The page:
George, Jeanette’s husband, passed away in 1940, when she was 51 years old. She didn’t die until 1978 in Rochester, New York. I can’t help but wonder what her life was like for the last 38 years of her life and how she ended up in New York State.

Her son Wilmar died in Montana, and her middle child Georgia died in Cook County, Illinois, years after the death of their mother. So did Jeanette follow her daughter Eileen (Ellen) to Rochester? I don’t know because I can’t find what happened to Eileen after the 1930 census. She was 12 years old.

So what about Jeanette’s siblings? We know John survived until 1943, but most of the other children died in childhood. And apparently Cornelius, the youngest (and only one younger than Jeanette), survived. At age 63, he married Evelyn MacLeod in Cleveland.

Oh, by the way, I found a cute pic on Ancestry of Jeanette and Cornelius when they were 12 and 9 (so the year 1900), but again am afraid to share it. Their older brother John would have been 24, so was probably already out of the house and therefore not in this photo. He married Nellie Robb in 1903 at age 27.

Anybody know the rules for Ancestry.com photos?

I suspect there will be a Part IV eventually.

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Yeah, a lot of work. I have so many branches shaking their leaves for attention right now–and, no, I don’t mean on Ancestry.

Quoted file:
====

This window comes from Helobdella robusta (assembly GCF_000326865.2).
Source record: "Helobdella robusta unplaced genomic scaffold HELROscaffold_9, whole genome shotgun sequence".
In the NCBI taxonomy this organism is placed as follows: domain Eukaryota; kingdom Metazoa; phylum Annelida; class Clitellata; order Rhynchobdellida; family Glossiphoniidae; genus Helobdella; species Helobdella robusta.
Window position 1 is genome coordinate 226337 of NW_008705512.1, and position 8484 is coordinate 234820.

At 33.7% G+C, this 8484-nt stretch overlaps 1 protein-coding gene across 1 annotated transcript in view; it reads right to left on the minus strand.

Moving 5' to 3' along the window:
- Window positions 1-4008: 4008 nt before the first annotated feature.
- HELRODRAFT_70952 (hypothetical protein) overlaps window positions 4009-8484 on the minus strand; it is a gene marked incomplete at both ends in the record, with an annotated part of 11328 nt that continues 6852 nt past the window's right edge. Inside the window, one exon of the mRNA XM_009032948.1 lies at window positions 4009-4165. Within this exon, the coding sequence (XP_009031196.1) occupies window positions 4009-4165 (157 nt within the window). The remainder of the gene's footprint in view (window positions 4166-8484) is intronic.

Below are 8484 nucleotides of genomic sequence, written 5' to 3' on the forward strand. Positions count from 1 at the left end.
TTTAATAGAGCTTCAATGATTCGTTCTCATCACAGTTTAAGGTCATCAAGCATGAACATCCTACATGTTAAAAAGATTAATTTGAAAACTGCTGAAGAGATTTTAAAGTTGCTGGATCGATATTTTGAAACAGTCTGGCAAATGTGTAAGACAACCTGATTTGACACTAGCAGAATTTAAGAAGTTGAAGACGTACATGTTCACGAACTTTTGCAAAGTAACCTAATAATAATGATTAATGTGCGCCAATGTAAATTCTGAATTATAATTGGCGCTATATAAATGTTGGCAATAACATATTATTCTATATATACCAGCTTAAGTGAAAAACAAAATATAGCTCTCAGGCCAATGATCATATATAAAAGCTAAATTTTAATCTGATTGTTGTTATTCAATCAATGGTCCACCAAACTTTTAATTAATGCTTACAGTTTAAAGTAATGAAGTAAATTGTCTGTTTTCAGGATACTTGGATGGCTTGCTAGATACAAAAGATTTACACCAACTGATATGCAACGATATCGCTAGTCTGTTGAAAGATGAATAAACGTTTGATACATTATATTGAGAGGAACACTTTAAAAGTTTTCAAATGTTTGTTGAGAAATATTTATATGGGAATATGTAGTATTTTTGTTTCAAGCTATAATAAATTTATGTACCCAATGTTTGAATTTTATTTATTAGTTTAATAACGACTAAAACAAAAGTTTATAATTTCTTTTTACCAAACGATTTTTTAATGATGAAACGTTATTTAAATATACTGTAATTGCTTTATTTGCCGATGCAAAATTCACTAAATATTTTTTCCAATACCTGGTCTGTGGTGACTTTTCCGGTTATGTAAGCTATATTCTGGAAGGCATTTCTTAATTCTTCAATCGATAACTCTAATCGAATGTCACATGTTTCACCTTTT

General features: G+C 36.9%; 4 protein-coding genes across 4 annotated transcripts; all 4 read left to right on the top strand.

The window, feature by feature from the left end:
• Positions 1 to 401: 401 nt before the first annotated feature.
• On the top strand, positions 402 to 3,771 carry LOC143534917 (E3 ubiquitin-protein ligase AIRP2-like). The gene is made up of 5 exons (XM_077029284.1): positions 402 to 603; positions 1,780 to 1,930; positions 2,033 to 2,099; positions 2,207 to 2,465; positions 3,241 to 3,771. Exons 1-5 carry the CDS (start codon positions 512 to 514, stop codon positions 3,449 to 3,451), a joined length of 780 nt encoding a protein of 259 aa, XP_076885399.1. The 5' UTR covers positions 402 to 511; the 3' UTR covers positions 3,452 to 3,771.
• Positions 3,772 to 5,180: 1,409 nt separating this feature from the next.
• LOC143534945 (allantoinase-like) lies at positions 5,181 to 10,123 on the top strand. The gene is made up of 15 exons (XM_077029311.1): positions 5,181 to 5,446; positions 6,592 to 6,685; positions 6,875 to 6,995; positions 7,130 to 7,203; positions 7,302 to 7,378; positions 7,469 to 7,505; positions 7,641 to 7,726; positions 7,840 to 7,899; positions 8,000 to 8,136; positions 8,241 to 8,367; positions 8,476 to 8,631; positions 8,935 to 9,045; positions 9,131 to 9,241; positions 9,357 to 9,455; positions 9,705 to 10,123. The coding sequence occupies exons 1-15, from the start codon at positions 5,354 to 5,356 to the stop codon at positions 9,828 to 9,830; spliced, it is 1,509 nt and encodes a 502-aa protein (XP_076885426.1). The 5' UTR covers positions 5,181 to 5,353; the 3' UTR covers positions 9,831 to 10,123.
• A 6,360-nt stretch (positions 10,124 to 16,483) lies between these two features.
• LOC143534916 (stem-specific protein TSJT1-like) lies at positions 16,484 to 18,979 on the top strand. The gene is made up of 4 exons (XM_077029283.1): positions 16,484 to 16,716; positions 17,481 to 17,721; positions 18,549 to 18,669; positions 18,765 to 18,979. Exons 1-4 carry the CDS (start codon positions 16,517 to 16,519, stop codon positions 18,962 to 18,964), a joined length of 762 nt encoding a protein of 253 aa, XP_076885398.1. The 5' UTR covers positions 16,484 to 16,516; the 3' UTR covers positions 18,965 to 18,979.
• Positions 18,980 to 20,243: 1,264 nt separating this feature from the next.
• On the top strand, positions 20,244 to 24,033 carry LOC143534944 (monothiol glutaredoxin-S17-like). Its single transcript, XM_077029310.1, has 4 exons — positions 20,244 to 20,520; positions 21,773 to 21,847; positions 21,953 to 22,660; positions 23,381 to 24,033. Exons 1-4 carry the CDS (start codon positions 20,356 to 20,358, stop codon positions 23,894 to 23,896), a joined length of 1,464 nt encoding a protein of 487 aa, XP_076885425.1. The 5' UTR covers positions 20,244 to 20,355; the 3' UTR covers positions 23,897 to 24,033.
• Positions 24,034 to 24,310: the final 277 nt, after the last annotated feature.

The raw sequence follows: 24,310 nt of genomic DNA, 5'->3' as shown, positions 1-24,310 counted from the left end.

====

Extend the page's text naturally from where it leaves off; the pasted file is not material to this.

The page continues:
On top of that, my husband’s relatives are calling from their graves, too. My husband has shown increasing interest in his own family history, and I keep trying to encourage him into it as a personal hobby, even if it means he ties up the computer.

But, no. He doesn’t want to do it alone. He wants to do it with me. Sigh. And his relatives are a lot of work. His Ukrainian ancestors don’t have a WieWasWie website that is translatable to English and with all the Dutch Ukrainian documents available online! No, instead I am being passed on from one person to another in an attempt to find someone who is an expert on Tiraspol, the city my husband’s grandfather and his family came from. Tiraspol is the 2nd largest city in Moldova, which is a country that is in political turmoil today. But in the late 1800s, Tiraspol was sort of a satellite of Odessa, which is in Ukraine, not Moldova. Pretty confusing! The two cities are 65 miles apart. And hubby’s grandmother might have been from Odessa. Or maybe she was really from Tiraspol, too!